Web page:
It was a Sunday…the first Sunday of the month and our very first Sunday ever in Paris! To say we were excited is a complete understatement. It was cold, possibly the coldest I’ve ever felt (coming from Mumbai, India, that’s hardly surprising).
Our bodies were still adjusting to the time difference and even though we were tired from a long flight from home, we were up at 5 am, long before the alarm went off. Luckily, we weren’t jet-lagged at all. We fixed our first coffees at our wonderfully stocked rental apartment and we were out on the streets at 8.30 am. We had the Louvre lined up first on our list since entry is free on the first Sunday of every month. After a bit of walking around, we found our way to Metro Gobelins to take our train to Louvre-Rivoli.
You can plan all you want but Paris will find a way to change your plans. Often for the better!
Paris has a way of changing your plans. You’re sometimes walking briskly to somewhere you have planned out and an inviting bistro or cafe stops you. Before you know it, you’ve had one too many espressos and you’ve spent a greater part of your day watching Paris go by from your cafe table. Sometimes, all it takes is the whiff of freshly baked croissants to change your mind. For us, on this first Sunday, it was tourists. We ooh-ed and aah-ed in the short walk to the Pyramid, only to find a seemingly endless line of tourists snaking their way in endless loops, waiting to enter. We were disappointed but not worried. We anticipated this and had already planned on swapping today’s plan with Day 5 on our itinerary. So Musée Cluny (or Musée du Moyen Age, to use the exact name) and Panthéon it will be today. [To catch our Louvre visit later during the trip, go here.]
Before heading off to Musée Cluny, we decided to catch our first Parisian breakfast at Cafe Le Corona, just across the Louvre. Stomachs full, we decided to walk to Musée Cluny, which wasn’t too far away. As a little detour, we walked down to Place Saint-Michel. We’d visit this area so often during our stay but the first time here would always be unforgettable. It was crowded but we spent a few wonderful minutes here, dividing our time people watching and staring in awe at Saint Michael. Even with the scores of tourists, pigeons, teenagers and a fantastic soap bubble hawker, it made a beautiful sight!
Musée Cluny is old. And beautiful! From the wonderfully illustrated books to the rescued stained glass from Sainte-Chapelle to massive rings worn by former Popes to lots of other Christian memorabilia, this was a journey back to a time when religion was art’s primary inspiration.
There’s lots to see out here. My advice would be to find a section that captivates you and sit down. What seem like simple sculptures or paintings, grow into a whole lot more when you spend a few minutes with them.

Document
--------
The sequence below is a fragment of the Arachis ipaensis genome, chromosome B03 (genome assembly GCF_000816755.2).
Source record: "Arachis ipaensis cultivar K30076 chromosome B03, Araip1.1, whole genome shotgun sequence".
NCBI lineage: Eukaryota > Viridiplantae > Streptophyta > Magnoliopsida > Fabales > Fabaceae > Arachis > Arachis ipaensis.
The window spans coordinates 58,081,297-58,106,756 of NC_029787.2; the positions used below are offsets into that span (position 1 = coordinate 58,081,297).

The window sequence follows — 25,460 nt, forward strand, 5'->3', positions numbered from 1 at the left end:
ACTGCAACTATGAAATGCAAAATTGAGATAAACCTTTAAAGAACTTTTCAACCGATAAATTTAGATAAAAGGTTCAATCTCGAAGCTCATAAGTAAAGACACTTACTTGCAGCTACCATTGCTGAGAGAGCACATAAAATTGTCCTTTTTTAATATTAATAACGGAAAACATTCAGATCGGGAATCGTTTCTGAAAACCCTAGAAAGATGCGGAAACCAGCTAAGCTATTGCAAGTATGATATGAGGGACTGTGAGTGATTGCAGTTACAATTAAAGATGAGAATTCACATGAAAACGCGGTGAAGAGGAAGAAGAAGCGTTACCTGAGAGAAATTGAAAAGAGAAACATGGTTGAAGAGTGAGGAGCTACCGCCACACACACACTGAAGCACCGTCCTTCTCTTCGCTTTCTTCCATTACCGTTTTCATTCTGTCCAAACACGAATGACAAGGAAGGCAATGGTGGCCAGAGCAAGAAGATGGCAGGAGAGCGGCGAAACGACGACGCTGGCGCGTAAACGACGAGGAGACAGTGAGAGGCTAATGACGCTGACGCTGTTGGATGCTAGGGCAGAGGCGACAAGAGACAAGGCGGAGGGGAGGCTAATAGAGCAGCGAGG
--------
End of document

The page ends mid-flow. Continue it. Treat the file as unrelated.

And sometimes, it also helps to stop looking around you and look up. I did that at many places we visited and caught some of the most intricate ceilings I’ve ever seen.
From the imposing largely religious themes at Musée Cluny, we decided to walk down to the Panthéon after a short lunch break (which was also a good excuse to rest feet that weren’t accustomed to walking around museums). It’s not a very long walk, roughly about 1.5 km in a straight line across the island.
The Panthéon is imposing. From the first time you set your eyes on it, you know there’s something special about it (or as I would soon discover, underneath it). The Panthéon was originally built as a church and was later converted as a mausoleum for great Frenchmen. It apparently swung back and forth from being a church and a mausoleum until they finally settled on letting it stay a meeting house for the intellectuals.
At the entrance is an inscription, AUX GRANDS HOMMES LA PATRIE RECONNAISSANTE. To the great men, the grateful homeland. And they’re all down there. Voltaire, Hugo, Dumas, Zola, Braille and the Curies. Of particular interest to me was Foucault’s Pendulum, the physicist’s famous experiment to demonstrate the rotation of the earth. It’s something I’d read about as a child when my fascination for Physics began and it gave me goosebumps to actually be standing there, watching it gently swing by under that spectacular dome. In the picture below, you can see the pendulum at a distance through the crowds.
We spent an about an hour walking around and taking it all in. It seemed like we were re-living a part of history itself and I half expected to bump into Voltaire or Foucault as I turned a corner. The Panthéon can get really intimidating. And this was just our first day in Paris! After walking around and taking more pictures than I should have, I just had to slow down and breathe. Walking back to the the end, where those massive doors stay shut, I just put away my camera and stood in silence, thinking about all the history that surrounded me. Underneath the layers I was wearing, I felt very real goosebumps! It was the perfect end to our visit.
I know quite a few people who passed on the Panthéon during their visit to Paris. If you have the time to spare (an hour will do), I would strongly recommend visiting the Panthéon. It’s a homage from the fatherland to a few of its great men. I thanked the tourists at the Louvre for pushing the Panthéon up on our list. For me, it’s the perfect place to begin making your connection to this one-of-a-kind city.